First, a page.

Citation

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Taylor, G.A., 1983. The 1951 eruption of Mount Lamington, Papua. Bulletin  038. Bureau of Mineral Resources, Geology and Geophysics, Canberra.

Abstract

The Pelean type of volcanic eruption, with its swift and deadly cloud of hot, gas-charged particles, was first brought to the attention of a horrified world in 1902, when 29,000 people perished in a few minutes in the morning of May 8th, at St. Pierre on Martinique in the West Indies, only sixteen hours after an eruption of the same type at La Soufriere on nearby St. Vincent had killed 1,650 of the inhabitants and devastated a large area of that island. These eruptions were described by Lacroix, Hovey, Anderson, Flett, and others, and since then several eminent vulcanologists have studied and reported on this fortunately fairly rare type of volcanic activity and the phenomena associated with it. Notable amongst these later works are Fenner's description of the Valley of Ten Thousand Smokes at Mt. Katmai in Alaska, Perret's masterly analysis of the eruptions of Mont Pelee in 1929-32, and the work Stehn and Neumann van Padang in the East Indies. The Mt. Lamington eruption which is the subject of this bulletin is one of the most outstanding examples of the Pelean type of eruption that has occurred in historic times. It was remarkable both as a: manifestation of volcanic violence and because of the character and calibre of the observations that were subsequently made. The area had no volcanic history; local native folk lore contained no legend of eruption, nor were any surface expressions of volcanic activity known in the area. Mt.Lamington was not merely regarded as extinct-it was not even considered as a volcano at all. The presence of a crater had not been recognized-it had never been examined by a geologist-and, being completely open on the northern side, it appeared only as one of the heads of the stream system of the Ambogo river, which rises in a series of rugged hills. It is doubtful if the violence of the eruption itself has been exceeded in modern times by any observed Pelean-type eruption, although Mount Pelee had a more impressive record of human destruction, owing to the particularly vulnerable position of the town of St. Pierre with respect to the crater. Opportunities for recording the phenomena associated with the Mt. Lamington eruption were exceptional: the main outburst was observed and photographed from a passing aircraft at close (almost too close) quarters. A qualified vulcanologist began recording events on the spot barely 24 hours after the main explosion, and observations were continuous from then onwards. A sensitive seismograph was installed at Sangara plantation, 8t miles from the crater, within eighteen days of the eruption. Skilfully manned aircraft were available for daily inspection, photography and recording of crater phenomena and dome growth. The full co-operation and support of the administrative authorities were accorded throughout the investigation to vulcanologist Taylor and the other scientists associated with him. Several reliable observers living 8 to 10 miles from the crater survived the blast and provided details of the eruption and of pre-eruption events. The author of this Bulletin, who combines a fearless devotion in the field to his fascinating but unruly subject with a considerable talent for narrative writing, has supplemented his detailed observations of the progress of the eruptive series with painstaking analysis of a mass of seismograph and other records. The results presented in this Bulletin constitute an important contribution to the literature of volcanoes and volcanic processes.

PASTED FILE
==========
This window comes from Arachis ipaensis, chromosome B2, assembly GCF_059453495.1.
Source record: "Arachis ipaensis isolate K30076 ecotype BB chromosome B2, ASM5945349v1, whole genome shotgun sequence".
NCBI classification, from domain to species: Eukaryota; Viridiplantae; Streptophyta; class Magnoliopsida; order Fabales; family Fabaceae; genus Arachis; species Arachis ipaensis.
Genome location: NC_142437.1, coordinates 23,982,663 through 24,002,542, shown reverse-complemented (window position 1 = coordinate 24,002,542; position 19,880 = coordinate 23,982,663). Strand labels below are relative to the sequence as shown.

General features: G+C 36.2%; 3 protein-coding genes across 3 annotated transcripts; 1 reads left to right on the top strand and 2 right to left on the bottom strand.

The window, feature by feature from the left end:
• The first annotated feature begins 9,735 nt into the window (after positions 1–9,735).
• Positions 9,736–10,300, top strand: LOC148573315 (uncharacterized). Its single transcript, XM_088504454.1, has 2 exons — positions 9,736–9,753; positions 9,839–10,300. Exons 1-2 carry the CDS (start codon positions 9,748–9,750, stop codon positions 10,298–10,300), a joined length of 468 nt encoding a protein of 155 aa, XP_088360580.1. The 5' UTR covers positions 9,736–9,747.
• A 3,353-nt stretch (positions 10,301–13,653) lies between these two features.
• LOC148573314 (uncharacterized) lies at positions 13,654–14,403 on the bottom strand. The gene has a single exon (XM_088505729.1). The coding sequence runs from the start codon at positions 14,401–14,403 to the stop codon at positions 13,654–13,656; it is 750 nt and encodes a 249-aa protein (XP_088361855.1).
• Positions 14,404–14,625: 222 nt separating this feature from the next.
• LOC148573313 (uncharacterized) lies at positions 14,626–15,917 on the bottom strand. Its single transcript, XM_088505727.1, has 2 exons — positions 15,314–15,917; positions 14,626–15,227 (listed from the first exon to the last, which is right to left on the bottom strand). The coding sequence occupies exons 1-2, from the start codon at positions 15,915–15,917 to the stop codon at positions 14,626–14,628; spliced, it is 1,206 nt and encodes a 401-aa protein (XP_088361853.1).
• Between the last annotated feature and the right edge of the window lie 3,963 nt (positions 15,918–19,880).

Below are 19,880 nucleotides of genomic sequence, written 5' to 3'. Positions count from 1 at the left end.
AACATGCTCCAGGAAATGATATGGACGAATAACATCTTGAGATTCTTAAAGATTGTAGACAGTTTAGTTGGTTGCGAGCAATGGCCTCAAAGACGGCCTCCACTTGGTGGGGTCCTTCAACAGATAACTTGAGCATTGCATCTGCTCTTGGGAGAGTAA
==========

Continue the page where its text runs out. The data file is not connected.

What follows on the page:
Google map showing geographic bounding box with values North bound -6.0 East bound 153.5 West bound 146.0 South bound -11.0
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Date (publication)

1983

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Bulletin
Earth Sciences

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English

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East bound
153.5
West bound
146.0
South bound
-11.0

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